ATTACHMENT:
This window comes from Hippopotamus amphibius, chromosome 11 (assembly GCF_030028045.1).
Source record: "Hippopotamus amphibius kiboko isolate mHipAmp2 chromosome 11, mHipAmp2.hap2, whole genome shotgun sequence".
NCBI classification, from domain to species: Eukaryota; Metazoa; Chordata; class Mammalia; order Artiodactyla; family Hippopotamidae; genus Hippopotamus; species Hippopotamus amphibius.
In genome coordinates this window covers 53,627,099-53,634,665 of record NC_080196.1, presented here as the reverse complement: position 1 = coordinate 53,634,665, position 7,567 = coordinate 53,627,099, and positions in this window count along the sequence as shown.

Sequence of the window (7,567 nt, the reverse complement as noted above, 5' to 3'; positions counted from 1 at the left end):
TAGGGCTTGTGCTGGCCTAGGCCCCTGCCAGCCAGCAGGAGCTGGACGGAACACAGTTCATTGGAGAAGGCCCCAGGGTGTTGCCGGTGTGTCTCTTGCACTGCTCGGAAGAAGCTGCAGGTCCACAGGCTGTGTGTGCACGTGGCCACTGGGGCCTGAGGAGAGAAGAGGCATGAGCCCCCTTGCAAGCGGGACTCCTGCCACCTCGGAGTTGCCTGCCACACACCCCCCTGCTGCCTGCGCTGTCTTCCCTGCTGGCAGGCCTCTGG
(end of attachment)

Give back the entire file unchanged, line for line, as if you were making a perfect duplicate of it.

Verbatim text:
This window comes from Hippopotamus amphibius, chromosome 11 (assembly GCF_030028045.1).
Source record: "Hippopotamus amphibius kiboko isolate mHipAmp2 chromosome 11, mHipAmp2.hap2, whole genome shotgun sequence".
NCBI classification, from domain to species: Eukaryota; Metazoa; Chordata; class Mammalia; order Artiodactyla; family Hippopotamidae; genus Hippopotamus; species Hippopotamus amphibius.
In genome coordinates this window covers 53,627,099-53,634,665 of record NC_080196.1, presented here as the reverse complement: position 1 = coordinate 53,634,665, position 7,567 = coordinate 53,627,099, and positions in this window count along the sequence as shown.

Sequence of the window (7,567 nt, the reverse complement as noted above, 5' to 3'; positions counted from 1 at the left end):
TAGGGCTTGTGCTGGCCTAGGCCCCTGCCAGCCAGCAGGAGCTGGACGGAACACAGTTCATTGGAGAAGGCCCCAGGGTGTTGCCGGTGTGTCTCTTGCACTGCTCGGAAGAAGCTGCAGGTCCACAGGCTGTGTGTGCACGTGGCCACTGGGGCCTGAGGAGAGAAGAGGCATGAGCCCCCTTGCAAGCGGGACTCCTGCCACCTCGGAGTTGCCTGCCACACACCCCCCTGCTGCCTGCGCTGTCTTCCCTGCTGGCAGGCCTCTGG